What follows is a letter I wrote to my boyfriend who wanted me to get ‘more attractive’ glasses. But what he didn’t know is that I chose these glasses not to make me look better, but to challenge the onlooker:
I want you to understand something about me. I didn’t buy these glasses because I wanted to look ‘different’. I didn’t buy these glasses because I necessarily wanted to look ‘good’ or conventionally attractive. I didn’t buy these glasses for anyone else to enjoy but myself. To me they are a symbol. They make me feel like Harry Potter, because like him, I am an orphan. Because we only feel accepted in a world where imagination reigns, where love is the oldest form of magic, where knowledge is just as important as bravery and where absurdity is not seen as superfluous, but as an expression of intelligence.
My glasses make me feel like the first female college graduate in the 20s, a cat lady and a witch all rolled into one. Why would I want to feel like those things? Some would see these epithets as insults. But these are only insults to those who don’t see the beauty in female knowledge. These women value female skillsets, as do I. They don’t bother with people pleasing and they always speak their mind. They don’t care whether or not anyone thinks they look sexy. The world assumes this is because they’ve given up; that they are disgruntled or ignorant and have let themselves go. But what if they’ve chosen not to look attractive because they don’t want to encourage people to think of them that way? I have a hard enough time being heard and respected for my opinion, without people being distracted by sexualizing me. The ‘weirder’ I come off, the less I invite random flirtatious looks or comments from strangers/acquaintances. I have never been the kind of woman who appreciates that kind of input, nor have I ever felt particularly comfortable in flirtatious situations, and when engaged thusly by a stranger/acquaintance it makes me question my safety. The only person that I want to see my attractiveness is you.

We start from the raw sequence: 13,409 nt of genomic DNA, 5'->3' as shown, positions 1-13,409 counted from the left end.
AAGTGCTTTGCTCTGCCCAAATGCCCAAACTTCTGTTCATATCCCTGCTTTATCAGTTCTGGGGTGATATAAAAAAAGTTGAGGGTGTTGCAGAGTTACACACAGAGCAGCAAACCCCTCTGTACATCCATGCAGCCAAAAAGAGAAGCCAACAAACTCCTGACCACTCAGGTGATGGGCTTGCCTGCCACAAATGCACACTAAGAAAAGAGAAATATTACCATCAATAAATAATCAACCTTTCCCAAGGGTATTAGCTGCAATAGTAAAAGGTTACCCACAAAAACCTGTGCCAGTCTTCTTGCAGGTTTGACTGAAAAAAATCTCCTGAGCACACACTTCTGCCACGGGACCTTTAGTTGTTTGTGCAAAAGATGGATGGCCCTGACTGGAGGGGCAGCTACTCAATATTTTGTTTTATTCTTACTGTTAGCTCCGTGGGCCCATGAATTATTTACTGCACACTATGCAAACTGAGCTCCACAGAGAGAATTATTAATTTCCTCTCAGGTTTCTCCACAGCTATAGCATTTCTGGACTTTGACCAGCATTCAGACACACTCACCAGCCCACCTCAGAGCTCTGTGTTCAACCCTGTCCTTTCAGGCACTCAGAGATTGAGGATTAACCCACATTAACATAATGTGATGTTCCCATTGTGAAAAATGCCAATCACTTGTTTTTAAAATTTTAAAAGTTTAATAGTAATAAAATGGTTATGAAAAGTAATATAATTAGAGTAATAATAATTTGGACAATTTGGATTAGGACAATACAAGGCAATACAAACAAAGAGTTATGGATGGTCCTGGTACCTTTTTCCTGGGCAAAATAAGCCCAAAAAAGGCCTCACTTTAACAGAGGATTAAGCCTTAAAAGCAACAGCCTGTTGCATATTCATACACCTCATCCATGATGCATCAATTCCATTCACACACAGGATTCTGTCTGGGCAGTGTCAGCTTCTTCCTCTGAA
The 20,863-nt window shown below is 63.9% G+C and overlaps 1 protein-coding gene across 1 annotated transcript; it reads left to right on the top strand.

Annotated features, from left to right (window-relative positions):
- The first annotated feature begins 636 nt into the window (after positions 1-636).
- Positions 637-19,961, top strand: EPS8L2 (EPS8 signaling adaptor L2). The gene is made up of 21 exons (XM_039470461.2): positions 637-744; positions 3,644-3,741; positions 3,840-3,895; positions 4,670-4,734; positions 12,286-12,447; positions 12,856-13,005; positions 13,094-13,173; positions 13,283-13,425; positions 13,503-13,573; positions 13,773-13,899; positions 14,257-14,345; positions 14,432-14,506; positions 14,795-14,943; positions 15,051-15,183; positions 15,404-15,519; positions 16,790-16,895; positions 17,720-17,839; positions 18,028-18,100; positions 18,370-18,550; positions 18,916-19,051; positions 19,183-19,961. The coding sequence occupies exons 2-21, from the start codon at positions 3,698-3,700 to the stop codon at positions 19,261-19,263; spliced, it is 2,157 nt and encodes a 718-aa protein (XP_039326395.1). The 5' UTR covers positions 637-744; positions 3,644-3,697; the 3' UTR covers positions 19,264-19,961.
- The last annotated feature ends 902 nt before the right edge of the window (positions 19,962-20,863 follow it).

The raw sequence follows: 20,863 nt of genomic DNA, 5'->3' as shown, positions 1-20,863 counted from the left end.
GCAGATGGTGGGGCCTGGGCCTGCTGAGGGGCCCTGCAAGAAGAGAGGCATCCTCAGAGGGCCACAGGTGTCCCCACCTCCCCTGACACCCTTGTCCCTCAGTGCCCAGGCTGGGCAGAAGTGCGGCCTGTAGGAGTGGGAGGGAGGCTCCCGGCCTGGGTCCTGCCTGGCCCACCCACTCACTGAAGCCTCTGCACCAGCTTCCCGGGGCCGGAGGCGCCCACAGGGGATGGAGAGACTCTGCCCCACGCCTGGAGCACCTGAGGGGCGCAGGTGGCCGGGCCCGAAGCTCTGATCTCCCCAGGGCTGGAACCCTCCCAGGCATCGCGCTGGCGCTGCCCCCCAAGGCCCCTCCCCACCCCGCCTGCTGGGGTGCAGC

When it comes to personal development, I have spent a lot of time building my unique and intricate personality and very little time on my outward appearance. I don’t view compliments on my visual appearance as insults, but I do give them very little credence and take even less pride in them. Don’t misunderstand me, I have always thought I was beautiful. If I refer to my physical self derogatorily it is not because I have a low opinion of my appearance but because I do not value my appearance as a qualifying factor. Attaining conventional beauty is a skill, but reflecting your inner beauty is a more difficult one. My ‘ugly’ glasses are a challenge and a test. A way to bar people who are only interested in the surface of me.
People put too much stock in serious things. They classify and solidify the world in their mind to keep fear of the unknown at bay. It makes them feel smart and important to inform others about the ‘way the world works’. But in the process of shoving reality into reasoned and sensical compartments, they shave off the multitude of parts that don’t quite fit. These things are ignored, adamantly. It doesn’t matter what shape those compartments are, it is still a very limiting view of reality. I ask you, who is more intelligent: the person who ignores new information or skews it to fit into their preplanned version of reality, or the person who is open enough to understand it and modify their own views to include it?
My glasses mock these people. Because in flaunting my otherness I challenge their egos to acknowledge that their view of the world is only one in an incalculable set of possibilities. My glasses are a reminder that the organization of the universe will always be tempered by chaos. That even if we understood everything there was to understand, there would still be a remainder: a pile of deformed and misconceived entities that can only be classified as individual. Because life is an ever-changing protean evolution, not from worse to better, not from barbaric to civilized, not from chaos to order, but from circumstance to circumstance. I believe we need classifications to understand the world around us, but I believe they should be a shorthand; a way for us to communicate ideas, not to imprison them.
So I want you to see that these new glasses are not a capitulation, but a mark of my esteem. It means that I am choosing to trust that you appreciate my inner beauty despite your physical attraction to me.